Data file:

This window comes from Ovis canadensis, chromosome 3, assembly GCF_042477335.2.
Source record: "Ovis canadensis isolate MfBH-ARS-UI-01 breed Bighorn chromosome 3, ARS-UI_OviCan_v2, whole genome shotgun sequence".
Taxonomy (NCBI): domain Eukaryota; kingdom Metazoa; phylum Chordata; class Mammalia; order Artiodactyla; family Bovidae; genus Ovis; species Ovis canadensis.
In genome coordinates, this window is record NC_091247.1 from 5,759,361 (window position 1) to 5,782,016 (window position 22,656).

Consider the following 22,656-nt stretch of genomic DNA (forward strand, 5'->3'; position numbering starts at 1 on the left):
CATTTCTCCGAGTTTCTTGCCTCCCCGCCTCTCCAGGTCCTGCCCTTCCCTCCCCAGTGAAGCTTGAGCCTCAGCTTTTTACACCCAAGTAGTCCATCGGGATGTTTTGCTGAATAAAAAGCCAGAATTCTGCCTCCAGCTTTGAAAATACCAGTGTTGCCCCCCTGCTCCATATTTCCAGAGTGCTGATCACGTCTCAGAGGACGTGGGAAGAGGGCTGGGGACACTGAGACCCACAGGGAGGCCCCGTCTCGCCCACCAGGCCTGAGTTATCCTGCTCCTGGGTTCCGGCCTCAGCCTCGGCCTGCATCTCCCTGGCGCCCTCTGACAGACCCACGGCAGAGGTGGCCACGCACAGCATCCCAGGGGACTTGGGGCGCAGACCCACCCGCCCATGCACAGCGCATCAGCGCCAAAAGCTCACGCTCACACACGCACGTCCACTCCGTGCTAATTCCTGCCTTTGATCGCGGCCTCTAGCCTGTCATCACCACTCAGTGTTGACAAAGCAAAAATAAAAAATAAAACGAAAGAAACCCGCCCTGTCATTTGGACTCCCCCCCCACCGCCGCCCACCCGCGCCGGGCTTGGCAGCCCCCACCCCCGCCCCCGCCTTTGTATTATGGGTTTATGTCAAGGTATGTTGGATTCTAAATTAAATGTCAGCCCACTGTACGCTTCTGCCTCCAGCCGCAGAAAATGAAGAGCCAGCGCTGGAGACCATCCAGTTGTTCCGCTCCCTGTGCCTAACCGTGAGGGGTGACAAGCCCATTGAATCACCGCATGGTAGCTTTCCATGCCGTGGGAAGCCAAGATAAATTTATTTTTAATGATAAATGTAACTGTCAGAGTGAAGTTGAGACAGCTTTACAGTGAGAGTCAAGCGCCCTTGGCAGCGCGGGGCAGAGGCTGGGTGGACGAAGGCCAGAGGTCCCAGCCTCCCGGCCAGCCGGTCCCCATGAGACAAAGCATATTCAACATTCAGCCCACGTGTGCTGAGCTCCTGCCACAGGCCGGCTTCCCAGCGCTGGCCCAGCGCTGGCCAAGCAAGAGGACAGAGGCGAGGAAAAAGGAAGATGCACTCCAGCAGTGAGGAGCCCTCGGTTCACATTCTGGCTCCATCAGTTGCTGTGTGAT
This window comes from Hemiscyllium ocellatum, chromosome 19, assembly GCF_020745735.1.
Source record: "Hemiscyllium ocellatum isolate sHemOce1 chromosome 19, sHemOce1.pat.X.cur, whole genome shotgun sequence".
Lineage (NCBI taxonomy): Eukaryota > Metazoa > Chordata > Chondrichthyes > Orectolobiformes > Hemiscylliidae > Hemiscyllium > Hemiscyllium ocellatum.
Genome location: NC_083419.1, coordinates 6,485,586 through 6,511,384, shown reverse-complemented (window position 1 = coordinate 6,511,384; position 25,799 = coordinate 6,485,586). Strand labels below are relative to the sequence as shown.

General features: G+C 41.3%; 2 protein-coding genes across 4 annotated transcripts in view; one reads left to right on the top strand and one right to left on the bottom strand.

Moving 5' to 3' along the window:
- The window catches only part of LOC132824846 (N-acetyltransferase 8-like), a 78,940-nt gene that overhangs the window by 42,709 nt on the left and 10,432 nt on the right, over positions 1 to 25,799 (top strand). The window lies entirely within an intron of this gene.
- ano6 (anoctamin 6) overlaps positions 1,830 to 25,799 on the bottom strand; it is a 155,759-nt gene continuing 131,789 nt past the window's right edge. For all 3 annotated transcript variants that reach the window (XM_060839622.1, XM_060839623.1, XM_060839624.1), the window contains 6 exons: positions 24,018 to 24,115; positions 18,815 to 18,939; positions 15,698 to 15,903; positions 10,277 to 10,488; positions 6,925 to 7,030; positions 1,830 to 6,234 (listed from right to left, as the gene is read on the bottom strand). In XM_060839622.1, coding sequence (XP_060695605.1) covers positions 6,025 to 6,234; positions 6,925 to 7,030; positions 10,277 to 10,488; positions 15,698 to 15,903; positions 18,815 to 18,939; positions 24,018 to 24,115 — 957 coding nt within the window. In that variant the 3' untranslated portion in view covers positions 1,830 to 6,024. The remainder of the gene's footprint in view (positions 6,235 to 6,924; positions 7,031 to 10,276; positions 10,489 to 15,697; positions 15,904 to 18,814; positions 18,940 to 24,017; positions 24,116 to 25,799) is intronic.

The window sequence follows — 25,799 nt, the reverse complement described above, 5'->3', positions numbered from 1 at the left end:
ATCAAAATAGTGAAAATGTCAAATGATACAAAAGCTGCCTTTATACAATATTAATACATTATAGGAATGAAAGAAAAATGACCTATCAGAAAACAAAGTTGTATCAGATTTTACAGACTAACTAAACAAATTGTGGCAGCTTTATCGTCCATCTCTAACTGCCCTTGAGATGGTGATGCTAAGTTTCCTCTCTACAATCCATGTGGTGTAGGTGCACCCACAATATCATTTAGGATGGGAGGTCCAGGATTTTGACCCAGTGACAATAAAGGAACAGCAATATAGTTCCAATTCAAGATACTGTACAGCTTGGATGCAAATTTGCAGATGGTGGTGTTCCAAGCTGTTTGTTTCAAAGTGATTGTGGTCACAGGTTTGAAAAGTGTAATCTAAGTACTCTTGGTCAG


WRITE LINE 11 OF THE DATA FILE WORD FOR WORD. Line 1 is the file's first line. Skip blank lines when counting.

General features: G+C 41.3%; 2 protein-coding genes across 4 annotated transcripts in view; one reads left to right on the top strand and one right to left on the bottom strand.